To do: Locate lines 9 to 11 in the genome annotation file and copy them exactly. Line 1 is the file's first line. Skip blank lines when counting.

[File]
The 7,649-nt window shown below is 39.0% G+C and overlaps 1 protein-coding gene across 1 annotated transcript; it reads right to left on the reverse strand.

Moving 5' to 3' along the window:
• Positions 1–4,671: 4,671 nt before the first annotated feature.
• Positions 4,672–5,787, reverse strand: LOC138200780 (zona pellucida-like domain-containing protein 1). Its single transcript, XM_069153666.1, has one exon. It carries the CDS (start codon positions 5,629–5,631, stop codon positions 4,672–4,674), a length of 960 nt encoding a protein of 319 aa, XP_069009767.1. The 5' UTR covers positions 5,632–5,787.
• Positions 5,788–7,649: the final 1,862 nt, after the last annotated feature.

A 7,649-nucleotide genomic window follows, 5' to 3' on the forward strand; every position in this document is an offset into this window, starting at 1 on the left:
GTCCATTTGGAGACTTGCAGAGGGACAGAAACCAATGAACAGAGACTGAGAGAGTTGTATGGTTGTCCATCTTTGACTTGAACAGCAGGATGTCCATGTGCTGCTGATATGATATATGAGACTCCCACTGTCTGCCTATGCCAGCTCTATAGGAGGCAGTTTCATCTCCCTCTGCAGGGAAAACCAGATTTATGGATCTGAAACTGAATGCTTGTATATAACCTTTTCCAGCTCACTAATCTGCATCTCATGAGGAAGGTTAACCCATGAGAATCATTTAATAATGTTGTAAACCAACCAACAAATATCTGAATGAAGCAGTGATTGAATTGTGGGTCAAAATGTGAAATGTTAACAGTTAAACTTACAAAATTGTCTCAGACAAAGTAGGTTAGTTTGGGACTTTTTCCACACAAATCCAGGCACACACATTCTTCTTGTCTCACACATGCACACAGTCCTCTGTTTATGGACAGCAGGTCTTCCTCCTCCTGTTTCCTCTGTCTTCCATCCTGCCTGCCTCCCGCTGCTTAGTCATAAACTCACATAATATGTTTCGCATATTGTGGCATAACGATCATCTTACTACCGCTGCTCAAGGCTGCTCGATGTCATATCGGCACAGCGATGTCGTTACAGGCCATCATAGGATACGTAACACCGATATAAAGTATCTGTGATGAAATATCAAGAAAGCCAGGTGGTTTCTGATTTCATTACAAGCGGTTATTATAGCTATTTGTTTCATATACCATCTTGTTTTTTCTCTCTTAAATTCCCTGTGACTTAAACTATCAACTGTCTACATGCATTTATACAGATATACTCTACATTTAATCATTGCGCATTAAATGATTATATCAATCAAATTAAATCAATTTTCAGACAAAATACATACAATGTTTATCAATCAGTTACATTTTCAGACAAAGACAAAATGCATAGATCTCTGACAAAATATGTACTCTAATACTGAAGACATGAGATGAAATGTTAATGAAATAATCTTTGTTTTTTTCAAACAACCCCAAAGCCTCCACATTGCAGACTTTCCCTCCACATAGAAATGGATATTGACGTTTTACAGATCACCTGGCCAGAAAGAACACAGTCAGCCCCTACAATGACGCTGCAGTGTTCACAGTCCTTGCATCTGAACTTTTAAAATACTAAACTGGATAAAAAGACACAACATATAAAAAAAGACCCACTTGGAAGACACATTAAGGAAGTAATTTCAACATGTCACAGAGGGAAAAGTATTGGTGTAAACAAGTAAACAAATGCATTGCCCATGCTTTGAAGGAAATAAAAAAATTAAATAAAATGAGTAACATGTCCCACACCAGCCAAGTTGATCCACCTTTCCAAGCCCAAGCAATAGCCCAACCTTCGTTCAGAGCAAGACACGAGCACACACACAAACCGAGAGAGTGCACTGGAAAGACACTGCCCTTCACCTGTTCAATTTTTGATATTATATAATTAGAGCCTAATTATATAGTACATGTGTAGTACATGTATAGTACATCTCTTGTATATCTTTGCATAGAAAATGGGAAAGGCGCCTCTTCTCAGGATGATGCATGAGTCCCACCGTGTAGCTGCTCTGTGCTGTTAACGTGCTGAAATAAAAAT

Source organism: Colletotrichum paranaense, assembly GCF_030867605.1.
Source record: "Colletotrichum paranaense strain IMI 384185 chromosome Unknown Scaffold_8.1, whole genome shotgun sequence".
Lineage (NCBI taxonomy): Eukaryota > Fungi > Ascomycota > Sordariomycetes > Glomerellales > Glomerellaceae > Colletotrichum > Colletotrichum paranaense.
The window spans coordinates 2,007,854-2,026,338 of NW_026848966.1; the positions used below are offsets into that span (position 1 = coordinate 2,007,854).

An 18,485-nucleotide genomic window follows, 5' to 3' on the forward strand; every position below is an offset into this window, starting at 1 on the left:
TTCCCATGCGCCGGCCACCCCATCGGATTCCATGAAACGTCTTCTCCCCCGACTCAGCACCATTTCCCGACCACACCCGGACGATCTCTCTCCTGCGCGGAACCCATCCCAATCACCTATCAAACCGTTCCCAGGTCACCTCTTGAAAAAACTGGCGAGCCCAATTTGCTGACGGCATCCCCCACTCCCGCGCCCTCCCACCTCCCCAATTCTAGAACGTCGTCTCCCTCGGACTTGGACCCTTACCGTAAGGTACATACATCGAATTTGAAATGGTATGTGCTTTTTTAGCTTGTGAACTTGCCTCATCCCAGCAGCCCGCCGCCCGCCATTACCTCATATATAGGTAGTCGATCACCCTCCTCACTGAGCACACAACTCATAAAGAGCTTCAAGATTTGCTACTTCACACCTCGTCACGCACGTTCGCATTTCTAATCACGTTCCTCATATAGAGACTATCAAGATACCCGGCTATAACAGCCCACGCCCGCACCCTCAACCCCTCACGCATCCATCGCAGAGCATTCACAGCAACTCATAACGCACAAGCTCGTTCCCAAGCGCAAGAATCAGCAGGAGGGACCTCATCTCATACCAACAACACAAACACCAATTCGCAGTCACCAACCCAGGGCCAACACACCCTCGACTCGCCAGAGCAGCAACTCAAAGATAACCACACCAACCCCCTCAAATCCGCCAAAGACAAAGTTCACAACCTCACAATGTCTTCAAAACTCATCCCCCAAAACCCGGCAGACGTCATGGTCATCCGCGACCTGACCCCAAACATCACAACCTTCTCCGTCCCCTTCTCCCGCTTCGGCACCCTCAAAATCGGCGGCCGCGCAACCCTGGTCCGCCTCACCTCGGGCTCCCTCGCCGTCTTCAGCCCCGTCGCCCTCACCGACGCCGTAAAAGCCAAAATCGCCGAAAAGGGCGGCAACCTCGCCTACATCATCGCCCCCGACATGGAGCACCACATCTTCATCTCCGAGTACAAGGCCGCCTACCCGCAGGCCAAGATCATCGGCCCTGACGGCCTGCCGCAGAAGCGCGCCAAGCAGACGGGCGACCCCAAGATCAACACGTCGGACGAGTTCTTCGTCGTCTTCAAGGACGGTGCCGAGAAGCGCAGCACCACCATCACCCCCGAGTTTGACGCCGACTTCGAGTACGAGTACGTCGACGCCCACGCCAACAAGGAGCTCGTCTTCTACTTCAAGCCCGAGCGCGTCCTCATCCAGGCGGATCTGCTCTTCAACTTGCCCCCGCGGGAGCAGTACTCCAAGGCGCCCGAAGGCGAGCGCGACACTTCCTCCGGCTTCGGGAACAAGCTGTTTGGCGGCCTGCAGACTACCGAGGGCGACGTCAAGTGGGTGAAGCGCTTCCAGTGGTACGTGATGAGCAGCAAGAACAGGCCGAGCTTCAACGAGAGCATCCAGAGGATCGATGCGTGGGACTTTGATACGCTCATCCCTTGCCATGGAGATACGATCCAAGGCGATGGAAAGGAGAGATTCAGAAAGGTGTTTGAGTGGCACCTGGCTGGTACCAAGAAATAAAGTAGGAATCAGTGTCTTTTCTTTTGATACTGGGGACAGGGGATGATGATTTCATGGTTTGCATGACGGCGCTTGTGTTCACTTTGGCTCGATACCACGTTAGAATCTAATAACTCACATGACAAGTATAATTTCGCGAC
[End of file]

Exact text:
Source record: "Colletotrichum paranaense strain IMI 384185 chromosome Unknown Scaffold_8.1, whole genome shotgun sequence".
Lineage (NCBI taxonomy): Eukaryota > Fungi > Ascomycota > Sordariomycetes > Glomerellales > Glomerellaceae > Colletotrichum > Colletotrichum paranaense.
The window spans coordinates 2,007,854-2,026,338 of NW_026848966.1; the positions used below are offsets into that span (position 1 = coordinate 2,007,854).